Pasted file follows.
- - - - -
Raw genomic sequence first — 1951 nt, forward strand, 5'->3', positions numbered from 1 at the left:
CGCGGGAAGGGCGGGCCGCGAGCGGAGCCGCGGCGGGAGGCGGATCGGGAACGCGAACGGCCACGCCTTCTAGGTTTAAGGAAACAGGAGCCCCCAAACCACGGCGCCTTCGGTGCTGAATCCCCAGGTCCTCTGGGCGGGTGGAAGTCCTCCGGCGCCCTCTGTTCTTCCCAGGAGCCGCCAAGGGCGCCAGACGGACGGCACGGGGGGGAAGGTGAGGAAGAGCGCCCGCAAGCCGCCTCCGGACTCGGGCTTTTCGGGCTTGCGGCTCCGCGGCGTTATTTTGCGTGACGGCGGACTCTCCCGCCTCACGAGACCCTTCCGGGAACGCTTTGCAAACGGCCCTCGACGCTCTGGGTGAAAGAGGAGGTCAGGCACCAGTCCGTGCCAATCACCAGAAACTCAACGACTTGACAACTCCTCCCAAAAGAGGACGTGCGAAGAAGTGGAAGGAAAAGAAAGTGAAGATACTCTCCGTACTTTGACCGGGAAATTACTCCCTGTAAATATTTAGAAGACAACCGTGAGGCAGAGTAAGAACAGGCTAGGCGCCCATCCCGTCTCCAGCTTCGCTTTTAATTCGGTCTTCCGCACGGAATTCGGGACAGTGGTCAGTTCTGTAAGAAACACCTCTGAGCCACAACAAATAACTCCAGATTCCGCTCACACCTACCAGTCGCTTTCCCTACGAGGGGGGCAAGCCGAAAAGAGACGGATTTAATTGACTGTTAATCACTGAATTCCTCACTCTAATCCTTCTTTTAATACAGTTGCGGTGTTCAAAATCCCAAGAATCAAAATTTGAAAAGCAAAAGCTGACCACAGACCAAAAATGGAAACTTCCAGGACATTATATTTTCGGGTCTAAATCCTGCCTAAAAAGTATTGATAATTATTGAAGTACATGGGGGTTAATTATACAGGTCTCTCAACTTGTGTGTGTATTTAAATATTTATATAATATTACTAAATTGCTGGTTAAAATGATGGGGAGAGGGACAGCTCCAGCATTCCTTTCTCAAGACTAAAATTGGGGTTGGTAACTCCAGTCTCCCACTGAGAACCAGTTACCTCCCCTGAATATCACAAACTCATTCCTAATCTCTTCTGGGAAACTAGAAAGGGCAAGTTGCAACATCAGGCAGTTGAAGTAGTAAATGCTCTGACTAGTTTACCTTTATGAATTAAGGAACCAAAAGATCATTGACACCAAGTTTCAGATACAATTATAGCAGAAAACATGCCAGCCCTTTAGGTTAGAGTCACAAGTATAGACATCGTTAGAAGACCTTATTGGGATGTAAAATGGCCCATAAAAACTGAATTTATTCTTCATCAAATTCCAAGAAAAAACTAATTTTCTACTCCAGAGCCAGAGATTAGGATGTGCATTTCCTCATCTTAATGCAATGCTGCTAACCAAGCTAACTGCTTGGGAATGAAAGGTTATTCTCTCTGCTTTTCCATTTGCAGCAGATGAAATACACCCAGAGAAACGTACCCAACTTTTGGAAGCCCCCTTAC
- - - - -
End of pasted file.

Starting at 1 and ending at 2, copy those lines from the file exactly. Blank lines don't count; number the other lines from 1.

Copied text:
Raw genomic sequence first — 1951 nt, forward strand, 5'->3', positions numbered from 1 at the left:
CGCGGGAAGGGCGGGCCGCGAGCGGAGCCGCGGCGGGAGGCGGATCGGGAACGCGAACGGCCACGCCTTCTAGGTTTAAGGAAACAGGAGCCCCCAAACCACGGCGCCTTCGGTGCTGAATCCCCAGGTCCTCTGGGCGGGTGGAAGTCCTCCGGCGCCCTCTGTTCTTCCCAGGAGCCGCCAAGGGCGCCAGACGGACGGCACGGGGGGGAAGGTGAGGAAGAGCGCCCGCAAGCCGCCTCCGGACTCGGGCTTTTCGGGCTTGCGGCTCCGCGGCGTTATTTTGCGTGACGGCGGACTCTCCCGCCTCACGAGACCCTTCCGGGAACGCTTTGCAAACGGCCCTCGACGCTCTGGGTGAAAGAGGAGGTCAGGCACCAGTCCGTGCCAATCACCAGAAACTCAACGACTTGACAACTCCTCCCAAAAGAGGACGTGCGAAGAAGTGGAAGGAAAAGAAAGTGAAGATACTCTCCGTACTTTGACCGGGAAATTACTCCCTGTAAATATTTAGAAGACAACCGTGAGGCAGAGTAAGAACAGGCTAGGCGCCCATCCCGTCTCCAGCTTCGCTTTTAATTCGGTCTTCCGCACGGAATTCGGGACAGTGGTCAGTTCTGTAAGAAACACCTCTGAGCCACAACAAATAACTCCAGATTCCGCTCACACCTACCAGTCGCTTTCCCTACGAGGGGGGCAAGCCGAAAAGAGACGGATTTAATTGACTGTTAATCACTGAATTCCTCACTCTAATCCTTCTTTTAATACAGTTGCGGTGTTCAAAATCCCAAGAATCAAAATTTGAAAAGCAAAAGCTGACCACAGACCAAAAATGGAAACTTCCAGGACATTATATTTTCGGGTCTAAATCCTGCCTAAAAAGTATTGATAATTATTGAAGTACATGGGGGTTAATTATACAGGTCTCTCAACTTGTGTGTGTATTTAAATATTTATATAATATTACTAAATTGCTGGTTAAAATGATGGGGAGAGGGACAGCTCCAGCATTCCTTTCTCAAGACTAAAATTGGGGTTGGTAACTCCAGTCTCCCACTGAGAACCAGTTACCTCCCCTGAATATCACAAACTCATTCCTAATCTCTTCTGGGAAACTAGAAAGGGCAAGTTGCAACATCAGGCAGTTGAAGTAGTAAATGCTCTGACTAGTTTACCTTTATGAATTAAGGAACCAAAAGATCATTGACACCAAGTTTCAGATACAATTATAGCAGAAAACATGCCAGCCCTTTAGGTTAGAGTCACAAGTATAGACATCGTTAGAAGACCTTATTGGGATGTAAAATGGCCCATAAAAACTGAATTTATTCTTCATCAAATTCCAAGAAAAAACTAATTTTCTACTCCAGAGCCAGAGATTAGGATGTGCATTTCCTCATCTTAATGCAATGCTGCTAACCAAGCTAACTGCTTGGGAATGAAAGGTTATTCTCTCTGCTTTTCCATTTGCAGCAGATGAAATACACCCAGAGAAACGTACCCAACTTTTGGAAGCCCCCTTAC